Jenkins is the way to improve payment systems

Test Instant Payment Performance

Submitted By Jenkins User Adam Szatyin

For one of Hungary’s most prominent banks, the instant payment process needed to be well tested before rollout. This Budapest-based software developer chose Jenkins to help automate and improve the testing program.

Organization: One of Hungary’s leading financial service providers, focusing on banking and insurance.

Industry:  Bank/Financial

Programming Language: Java, Scala

Platform: Linux

Version Control System: Bitbucket Server

Build Tool: Maven

Community Support:  Jenkins.io websites & blogs

For instant payments, this financial firm turned to Jenkins
for automated testing — and more of it.

Background: The Hungarian National Bank made a proposal to implement instant payment solutions in Hungary and launched it in March 2020. The purpose was to make payments available between Hungarian payment accounts within seconds, on a 24/7/365 basis. In our bank, we had already implemented this functionality by the end of 2019, but we needed a solution to test it. There were strict acceptance criteria that our solution should be able to handle a certain number of requests during working hours, another amount of requests during the evening, even fewer requests at night, and so on.

Goals:  The goal of this project was to test the performance of instant payments.

“I think this project would not have been possible without automation and Jenkins was the perfect fit.”
Adam Szatyin, Software Developer, Banking Industry

Solution & Results: 

We chose Gatling as the load testing tool and used Maven as the build tool. In the beginning, we ran these tests by hand but it was not sufficient, and since we wanted the tests to run after working hours, we needed an automated way. The other aspect is that we wanted to save test summary reports and it was difficult if every developer ran tests on his or her own machine.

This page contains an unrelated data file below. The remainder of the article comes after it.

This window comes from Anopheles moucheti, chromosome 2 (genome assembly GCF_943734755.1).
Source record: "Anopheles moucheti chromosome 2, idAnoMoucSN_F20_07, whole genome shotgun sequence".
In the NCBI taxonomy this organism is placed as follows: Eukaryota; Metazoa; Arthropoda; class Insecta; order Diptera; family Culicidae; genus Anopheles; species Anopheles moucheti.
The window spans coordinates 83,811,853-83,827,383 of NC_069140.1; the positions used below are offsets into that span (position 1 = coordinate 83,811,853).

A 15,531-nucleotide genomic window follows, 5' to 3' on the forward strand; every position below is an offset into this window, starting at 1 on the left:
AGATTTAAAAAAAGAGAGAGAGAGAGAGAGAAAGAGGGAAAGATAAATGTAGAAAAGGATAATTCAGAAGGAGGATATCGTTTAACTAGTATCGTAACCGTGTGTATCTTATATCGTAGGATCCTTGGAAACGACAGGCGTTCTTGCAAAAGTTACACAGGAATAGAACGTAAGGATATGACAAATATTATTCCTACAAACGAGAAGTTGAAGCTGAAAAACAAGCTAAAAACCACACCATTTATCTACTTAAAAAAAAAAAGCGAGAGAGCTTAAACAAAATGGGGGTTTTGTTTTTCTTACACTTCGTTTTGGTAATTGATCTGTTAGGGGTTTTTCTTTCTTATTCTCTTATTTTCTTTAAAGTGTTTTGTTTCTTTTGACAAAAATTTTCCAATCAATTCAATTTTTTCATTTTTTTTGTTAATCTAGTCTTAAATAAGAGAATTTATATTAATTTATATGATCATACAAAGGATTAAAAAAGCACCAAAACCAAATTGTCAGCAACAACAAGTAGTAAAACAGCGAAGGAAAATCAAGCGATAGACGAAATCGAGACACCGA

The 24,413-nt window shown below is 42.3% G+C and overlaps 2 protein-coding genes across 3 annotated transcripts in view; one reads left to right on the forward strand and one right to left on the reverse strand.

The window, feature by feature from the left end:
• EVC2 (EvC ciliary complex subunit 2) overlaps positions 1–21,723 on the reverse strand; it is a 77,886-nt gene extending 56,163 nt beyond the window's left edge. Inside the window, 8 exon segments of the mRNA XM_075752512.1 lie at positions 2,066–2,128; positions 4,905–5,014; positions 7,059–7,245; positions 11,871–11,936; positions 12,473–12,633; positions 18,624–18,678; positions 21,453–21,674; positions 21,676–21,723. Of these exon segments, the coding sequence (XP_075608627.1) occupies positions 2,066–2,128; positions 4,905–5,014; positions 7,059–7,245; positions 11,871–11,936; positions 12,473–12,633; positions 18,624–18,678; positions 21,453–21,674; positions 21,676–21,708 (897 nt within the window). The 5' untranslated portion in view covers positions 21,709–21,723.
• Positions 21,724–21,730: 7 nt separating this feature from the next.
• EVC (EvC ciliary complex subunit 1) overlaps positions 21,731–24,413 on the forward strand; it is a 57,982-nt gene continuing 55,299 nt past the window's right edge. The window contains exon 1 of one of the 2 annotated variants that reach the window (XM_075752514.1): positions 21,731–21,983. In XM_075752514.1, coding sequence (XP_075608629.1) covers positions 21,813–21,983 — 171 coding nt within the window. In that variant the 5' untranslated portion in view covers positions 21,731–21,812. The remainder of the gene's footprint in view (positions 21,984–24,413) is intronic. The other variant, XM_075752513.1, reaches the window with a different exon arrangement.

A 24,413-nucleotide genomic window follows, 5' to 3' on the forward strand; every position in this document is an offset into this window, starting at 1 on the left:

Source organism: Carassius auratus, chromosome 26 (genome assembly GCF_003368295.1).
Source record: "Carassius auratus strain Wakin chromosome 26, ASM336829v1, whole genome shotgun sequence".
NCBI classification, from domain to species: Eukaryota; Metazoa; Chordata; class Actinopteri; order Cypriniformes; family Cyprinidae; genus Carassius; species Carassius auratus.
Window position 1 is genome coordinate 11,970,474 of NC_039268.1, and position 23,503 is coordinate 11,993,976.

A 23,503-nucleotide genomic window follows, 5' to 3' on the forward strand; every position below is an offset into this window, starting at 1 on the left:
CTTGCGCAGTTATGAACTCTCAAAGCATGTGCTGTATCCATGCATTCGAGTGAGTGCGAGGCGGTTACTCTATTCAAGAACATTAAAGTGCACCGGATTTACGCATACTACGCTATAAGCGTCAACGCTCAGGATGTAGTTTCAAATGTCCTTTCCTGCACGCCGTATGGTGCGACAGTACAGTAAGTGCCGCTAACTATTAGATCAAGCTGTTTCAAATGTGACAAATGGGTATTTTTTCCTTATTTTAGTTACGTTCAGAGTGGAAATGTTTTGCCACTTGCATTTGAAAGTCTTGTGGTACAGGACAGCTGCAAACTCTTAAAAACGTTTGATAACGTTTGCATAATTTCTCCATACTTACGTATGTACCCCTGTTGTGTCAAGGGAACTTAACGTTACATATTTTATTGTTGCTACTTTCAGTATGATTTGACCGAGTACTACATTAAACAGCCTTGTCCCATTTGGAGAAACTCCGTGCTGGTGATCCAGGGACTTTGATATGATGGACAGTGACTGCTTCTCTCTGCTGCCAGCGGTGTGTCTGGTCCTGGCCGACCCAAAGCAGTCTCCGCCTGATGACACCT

We also needed to run these daily performance tests more frequently and in a distributed way. Determining that the jobs should be parametrized, we located the Parameterized Scheduler in the Jenkins Plugins index, with which we can schedule and run these tests for months. Hat-tip to the awesome community of Jenkins for that suggestion. We have eight Jenkins slaves, so the test distribution was easy with this setup. With the Jenkins Gatling plugin, every test summary was shown on the job’s page, so our non-technical coworkers can easily view the latest results, as well as the previous reports and previous builds summary.

Key capabilities used include:

  • Parameterized Scheduler — a useful plugin if you need to run a parametrized job on a particular schedule. 
  • Gatling plugin — this plugin is also awesome because it displays the result of the test on the job’s overview page.

The results are typical of many other Jenkins installations:

  • improved product quality was improved
  • test cycles were shortened 
  • test summaries are easily and automatically stored

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